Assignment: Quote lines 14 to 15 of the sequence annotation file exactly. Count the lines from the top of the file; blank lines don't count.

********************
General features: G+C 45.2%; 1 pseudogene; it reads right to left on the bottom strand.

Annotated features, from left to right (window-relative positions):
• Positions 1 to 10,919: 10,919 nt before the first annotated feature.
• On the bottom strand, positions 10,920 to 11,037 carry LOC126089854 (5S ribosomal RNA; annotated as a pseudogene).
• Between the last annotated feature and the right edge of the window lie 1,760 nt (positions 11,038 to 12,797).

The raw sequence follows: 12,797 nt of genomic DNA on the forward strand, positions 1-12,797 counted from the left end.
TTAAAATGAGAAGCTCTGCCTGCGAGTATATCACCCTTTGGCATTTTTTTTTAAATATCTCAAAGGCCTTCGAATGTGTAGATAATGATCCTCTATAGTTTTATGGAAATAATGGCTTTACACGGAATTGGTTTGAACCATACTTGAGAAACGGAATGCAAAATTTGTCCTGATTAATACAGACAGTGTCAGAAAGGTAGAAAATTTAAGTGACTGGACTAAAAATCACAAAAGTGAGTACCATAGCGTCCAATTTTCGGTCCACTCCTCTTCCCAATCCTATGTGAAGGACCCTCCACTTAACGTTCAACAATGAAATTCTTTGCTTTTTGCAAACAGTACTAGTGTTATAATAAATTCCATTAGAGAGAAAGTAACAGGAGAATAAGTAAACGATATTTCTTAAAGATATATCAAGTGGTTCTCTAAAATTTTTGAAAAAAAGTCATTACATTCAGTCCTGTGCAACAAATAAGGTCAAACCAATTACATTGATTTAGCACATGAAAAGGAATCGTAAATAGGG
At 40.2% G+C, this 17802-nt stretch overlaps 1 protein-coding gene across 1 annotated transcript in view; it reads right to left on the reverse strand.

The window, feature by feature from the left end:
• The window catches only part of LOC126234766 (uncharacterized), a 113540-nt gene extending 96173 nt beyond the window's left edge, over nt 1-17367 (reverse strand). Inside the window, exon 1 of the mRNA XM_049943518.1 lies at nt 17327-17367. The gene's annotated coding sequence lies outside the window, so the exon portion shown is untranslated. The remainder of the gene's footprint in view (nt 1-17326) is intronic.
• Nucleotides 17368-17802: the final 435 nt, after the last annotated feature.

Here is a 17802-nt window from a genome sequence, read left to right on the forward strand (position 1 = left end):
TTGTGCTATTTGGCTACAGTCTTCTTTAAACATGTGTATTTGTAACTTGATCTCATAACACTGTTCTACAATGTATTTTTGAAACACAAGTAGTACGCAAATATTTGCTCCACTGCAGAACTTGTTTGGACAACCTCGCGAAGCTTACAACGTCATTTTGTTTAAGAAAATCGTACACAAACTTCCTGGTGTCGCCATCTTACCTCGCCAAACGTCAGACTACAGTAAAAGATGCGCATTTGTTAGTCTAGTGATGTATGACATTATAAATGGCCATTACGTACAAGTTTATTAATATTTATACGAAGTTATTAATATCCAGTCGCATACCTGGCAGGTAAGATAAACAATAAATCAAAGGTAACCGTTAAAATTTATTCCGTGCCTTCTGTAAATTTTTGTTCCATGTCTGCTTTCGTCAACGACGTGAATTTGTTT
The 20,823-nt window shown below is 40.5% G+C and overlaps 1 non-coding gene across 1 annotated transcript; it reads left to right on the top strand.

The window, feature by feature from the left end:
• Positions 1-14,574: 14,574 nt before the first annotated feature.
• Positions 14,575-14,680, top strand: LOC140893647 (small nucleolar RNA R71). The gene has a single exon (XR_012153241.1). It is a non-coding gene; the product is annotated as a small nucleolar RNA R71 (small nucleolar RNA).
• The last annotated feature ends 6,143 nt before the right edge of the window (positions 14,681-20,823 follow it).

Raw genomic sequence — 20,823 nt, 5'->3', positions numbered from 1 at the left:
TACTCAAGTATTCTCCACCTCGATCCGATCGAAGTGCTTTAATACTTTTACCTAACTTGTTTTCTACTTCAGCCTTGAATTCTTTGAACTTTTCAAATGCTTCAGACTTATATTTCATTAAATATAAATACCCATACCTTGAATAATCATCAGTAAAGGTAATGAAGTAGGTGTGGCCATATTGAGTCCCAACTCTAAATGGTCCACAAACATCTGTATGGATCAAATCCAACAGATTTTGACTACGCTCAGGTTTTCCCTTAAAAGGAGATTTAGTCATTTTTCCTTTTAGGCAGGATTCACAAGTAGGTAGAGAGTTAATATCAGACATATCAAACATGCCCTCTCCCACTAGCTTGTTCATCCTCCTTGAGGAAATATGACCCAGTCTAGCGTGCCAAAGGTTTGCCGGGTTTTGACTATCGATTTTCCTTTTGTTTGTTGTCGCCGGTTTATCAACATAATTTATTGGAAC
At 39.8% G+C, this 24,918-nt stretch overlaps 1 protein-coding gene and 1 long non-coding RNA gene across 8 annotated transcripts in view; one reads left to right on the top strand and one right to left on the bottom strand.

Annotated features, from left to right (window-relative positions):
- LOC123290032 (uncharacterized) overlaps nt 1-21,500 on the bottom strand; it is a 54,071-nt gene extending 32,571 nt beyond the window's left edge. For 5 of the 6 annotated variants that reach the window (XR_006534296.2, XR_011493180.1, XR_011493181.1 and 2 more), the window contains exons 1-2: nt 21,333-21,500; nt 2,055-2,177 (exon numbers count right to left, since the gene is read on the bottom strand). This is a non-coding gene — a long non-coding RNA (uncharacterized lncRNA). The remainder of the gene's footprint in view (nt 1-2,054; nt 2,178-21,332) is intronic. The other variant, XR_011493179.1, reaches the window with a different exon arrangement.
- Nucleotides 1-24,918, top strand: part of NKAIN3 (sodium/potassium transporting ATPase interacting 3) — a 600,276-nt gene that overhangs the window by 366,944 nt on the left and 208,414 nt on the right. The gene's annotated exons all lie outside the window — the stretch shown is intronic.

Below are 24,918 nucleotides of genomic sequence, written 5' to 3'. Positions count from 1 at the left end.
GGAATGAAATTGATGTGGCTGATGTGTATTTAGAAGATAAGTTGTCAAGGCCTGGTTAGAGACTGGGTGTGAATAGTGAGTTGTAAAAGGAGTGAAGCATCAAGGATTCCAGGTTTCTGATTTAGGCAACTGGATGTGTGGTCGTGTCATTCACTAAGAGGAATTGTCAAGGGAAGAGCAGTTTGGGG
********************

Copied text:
The 20,823-nt window shown below is 40.5% G+C and overlaps 1 non-coding gene across 1 annotated transcript; it reads left to right on the top strand.

The window, feature by feature from the left end: